Aug 012011
 

I didn’t expect any functionality on our Sprint Android phones during this summer’s overseas family visit (Croatia, Europe), but we were pleasantly surprised by Google Voice. As you probably know, Sprint (and Verizon) uses CDMA technology which works great in the USA, but it’s totally incompatible with GSM mobile networks, which are still the dominant technology worldwide (you can read more about CDMA vs GSM here). Once we reached Europe both my wife’s and my phones had hence become sort of “Android Touch” (like iPod Touch vs iPhone). I expected to have pure bricks, however, because of the unlimited WiFi connection at our destination we discovered that we are able to exchange text messages and listen to our voice mail seamlessly using our Google Voice USA numbers over WiFi and without any phone network connection, just because we activated Google Voice voice mail on our phones several months ago.

I was also able to simply and free of charge add my Ooma Telo (internet telephony device) US number to my Google Voice there, so although calls to my Google Voice number were not ringing on my cell phone as when I’m in the USA, they were ringing on the land line telephone set connected to Ooma. You can read more about my experience with internet telephony overseas in my Ooma vs. Vonage vs. Magic Jack vs Skype Overseas post.

If you’re traveling overseas and you’re on a CDMA mobile network (major ones being Sprint and Verizon) make sure you make your choices for Google Voice before you leave the USA because once you’re out there and without CDMA mobile networks around you (read no phone access), your account won’t accept any changes, at least not according to our experience. In our case my wife wasn’t able to switch her primary Sprint mobile phone number to Google Voice. Sprint recently offered this integration so that you can make your Sprint mobile number a Google Voice number instead of keeping two separate mobile numbers, but my wife wasn’t sure what to do and waited to make her choice. Then overseas she made up her mind to switch away from secondary Google Voice to Sprint number so that she could send and receive text messages from and to her “regular” cell phone number known by all her family and friends, but each time we went to the settings of her Google Voice account from a computer and chose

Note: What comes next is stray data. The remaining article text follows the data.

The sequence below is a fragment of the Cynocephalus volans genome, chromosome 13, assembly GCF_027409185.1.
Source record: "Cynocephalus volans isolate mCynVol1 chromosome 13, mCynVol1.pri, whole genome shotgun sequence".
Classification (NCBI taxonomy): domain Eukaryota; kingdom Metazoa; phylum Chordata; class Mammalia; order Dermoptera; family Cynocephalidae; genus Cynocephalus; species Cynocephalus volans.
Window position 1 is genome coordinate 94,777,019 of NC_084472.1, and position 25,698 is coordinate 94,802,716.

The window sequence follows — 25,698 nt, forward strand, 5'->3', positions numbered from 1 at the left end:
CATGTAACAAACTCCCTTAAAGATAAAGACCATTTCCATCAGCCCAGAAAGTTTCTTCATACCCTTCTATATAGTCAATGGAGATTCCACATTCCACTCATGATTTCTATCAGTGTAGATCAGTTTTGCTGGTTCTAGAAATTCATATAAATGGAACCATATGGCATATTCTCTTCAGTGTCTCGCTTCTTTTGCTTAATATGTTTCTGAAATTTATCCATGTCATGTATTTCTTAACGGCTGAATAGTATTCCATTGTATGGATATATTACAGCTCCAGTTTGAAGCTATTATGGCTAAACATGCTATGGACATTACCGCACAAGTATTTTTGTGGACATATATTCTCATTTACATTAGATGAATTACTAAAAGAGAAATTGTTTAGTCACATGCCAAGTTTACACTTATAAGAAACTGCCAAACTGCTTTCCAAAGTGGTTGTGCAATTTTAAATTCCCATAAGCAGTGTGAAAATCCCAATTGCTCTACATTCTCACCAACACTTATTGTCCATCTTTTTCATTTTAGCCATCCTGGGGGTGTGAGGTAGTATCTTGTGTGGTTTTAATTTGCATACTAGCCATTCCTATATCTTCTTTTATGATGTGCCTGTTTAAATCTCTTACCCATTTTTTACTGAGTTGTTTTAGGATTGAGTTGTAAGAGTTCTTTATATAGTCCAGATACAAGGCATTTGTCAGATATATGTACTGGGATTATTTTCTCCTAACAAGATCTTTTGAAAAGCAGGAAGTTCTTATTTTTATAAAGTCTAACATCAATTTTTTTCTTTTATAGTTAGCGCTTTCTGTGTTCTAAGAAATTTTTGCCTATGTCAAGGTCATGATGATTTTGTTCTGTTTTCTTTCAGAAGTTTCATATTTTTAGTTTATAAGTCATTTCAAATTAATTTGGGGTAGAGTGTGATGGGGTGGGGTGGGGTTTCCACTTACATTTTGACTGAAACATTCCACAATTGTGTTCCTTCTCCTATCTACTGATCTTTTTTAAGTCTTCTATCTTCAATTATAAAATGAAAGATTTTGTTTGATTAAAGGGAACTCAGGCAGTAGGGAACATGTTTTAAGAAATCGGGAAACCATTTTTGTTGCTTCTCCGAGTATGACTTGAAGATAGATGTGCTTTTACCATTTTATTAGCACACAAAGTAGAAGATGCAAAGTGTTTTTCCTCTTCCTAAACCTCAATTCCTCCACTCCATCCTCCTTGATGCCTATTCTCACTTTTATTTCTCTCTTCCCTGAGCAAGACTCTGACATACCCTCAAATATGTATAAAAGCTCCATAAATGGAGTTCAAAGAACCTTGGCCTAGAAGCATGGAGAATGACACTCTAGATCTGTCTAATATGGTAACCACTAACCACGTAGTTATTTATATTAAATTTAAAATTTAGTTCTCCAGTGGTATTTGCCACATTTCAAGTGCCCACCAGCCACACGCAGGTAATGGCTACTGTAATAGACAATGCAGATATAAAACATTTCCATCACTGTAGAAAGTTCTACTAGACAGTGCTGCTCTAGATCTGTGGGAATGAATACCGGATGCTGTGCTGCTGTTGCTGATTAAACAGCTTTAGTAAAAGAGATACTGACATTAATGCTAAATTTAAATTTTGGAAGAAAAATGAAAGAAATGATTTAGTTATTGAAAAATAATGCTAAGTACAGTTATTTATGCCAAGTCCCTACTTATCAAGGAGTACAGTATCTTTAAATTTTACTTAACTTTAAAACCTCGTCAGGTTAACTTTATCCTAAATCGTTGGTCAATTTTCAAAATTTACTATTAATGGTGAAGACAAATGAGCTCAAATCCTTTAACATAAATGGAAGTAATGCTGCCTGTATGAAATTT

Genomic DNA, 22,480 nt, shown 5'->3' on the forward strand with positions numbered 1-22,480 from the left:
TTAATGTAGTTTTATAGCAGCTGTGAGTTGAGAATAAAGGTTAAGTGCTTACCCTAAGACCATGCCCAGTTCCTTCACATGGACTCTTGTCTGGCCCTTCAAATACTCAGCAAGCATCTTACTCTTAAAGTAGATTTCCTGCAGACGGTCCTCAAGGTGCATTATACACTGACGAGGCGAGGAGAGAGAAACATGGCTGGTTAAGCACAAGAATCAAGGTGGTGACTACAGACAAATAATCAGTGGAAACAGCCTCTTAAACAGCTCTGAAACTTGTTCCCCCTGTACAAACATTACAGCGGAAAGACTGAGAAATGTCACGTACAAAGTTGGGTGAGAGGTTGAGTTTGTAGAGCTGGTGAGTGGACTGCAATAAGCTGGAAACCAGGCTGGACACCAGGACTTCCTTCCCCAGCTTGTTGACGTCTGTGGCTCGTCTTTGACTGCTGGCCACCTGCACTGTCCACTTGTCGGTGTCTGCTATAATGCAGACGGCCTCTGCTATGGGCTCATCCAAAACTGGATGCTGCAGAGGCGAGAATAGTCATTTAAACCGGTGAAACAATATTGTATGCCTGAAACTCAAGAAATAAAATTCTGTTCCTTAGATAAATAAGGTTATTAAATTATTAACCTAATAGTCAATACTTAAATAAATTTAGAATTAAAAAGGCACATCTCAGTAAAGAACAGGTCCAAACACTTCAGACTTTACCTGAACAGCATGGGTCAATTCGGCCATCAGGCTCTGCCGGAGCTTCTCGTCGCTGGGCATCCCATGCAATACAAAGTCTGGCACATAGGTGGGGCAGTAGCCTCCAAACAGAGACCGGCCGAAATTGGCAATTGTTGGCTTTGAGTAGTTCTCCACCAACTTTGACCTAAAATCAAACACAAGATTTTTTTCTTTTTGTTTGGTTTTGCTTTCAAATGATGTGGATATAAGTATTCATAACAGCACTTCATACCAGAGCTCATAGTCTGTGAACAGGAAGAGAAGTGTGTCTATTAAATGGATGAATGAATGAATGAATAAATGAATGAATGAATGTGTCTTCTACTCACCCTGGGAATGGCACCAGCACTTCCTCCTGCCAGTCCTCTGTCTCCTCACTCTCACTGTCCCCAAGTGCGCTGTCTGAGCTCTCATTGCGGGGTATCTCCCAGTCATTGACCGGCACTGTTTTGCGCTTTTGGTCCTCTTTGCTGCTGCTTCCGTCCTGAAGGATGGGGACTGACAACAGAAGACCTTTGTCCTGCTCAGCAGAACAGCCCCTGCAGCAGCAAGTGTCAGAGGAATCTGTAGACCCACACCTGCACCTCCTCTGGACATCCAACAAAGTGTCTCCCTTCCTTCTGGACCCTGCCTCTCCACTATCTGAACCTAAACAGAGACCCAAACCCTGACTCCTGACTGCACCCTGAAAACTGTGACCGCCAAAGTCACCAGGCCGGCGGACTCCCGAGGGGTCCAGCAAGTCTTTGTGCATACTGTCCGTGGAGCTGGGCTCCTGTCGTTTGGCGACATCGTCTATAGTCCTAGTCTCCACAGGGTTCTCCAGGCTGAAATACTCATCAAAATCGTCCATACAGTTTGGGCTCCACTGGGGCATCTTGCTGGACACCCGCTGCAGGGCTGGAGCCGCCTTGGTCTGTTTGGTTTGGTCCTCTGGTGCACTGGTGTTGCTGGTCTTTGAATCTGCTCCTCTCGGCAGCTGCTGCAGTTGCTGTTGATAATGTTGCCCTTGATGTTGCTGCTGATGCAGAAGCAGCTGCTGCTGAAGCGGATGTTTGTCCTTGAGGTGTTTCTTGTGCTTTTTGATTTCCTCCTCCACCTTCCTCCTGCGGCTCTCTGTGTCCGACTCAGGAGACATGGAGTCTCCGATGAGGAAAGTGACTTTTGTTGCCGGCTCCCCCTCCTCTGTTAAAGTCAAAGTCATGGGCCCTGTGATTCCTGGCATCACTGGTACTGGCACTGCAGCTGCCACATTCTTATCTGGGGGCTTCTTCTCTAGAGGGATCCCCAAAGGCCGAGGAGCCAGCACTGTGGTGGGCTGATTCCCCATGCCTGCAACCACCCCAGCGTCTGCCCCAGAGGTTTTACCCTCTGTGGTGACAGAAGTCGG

Option 1: Replace your Google Voice number with your Sprint number
Calls made from Google Voice and Gmail will display your Sprint number. Your Google Voice number will remain on your account for 90 days.
Enable with my Sprint Number

the change never happens and Google Voice gets stuck on account creation window with message “Creating Google Voice Account”, probably attempting to contact the phone by mobile network instead of by the Internet, which is the only currently available connection. As a result, the minor inconvenience is that my wife has to text from her Google Voice number which she didn’t announce to anybody till now. Therefore, if you’re traveling overseas and using CDMA technology (Sprint, Verizon and US Cellular users), my advice would be to make up your mind and configure and test Google Voice BEFORE leaving the United States.

UPDATE: We confirmed this theory when we returned to the USA, when the change on my wife’s phone was not only possible, but also very simple and quick. Once you initiate the Google Voice number change to the original Sprint mobile number, the system first checks whether the phone is online, then gives you a code that you need to enter when you receive an automated call from Google. Once we did this, her Google Voice was integrated into her Sprint phone number and then there was another code she needed to call to confirm this and disable the old Google Voice number. After this the old Google Voice number will forward to the new number (Sprint mobile number) for another month before being permanently retired. The whole procedure took about two minutes, but it wasn’t available overseas since the phone was not on any mobile network.

If anybody wants to share a similar experience here, please do, I’d be grateful.

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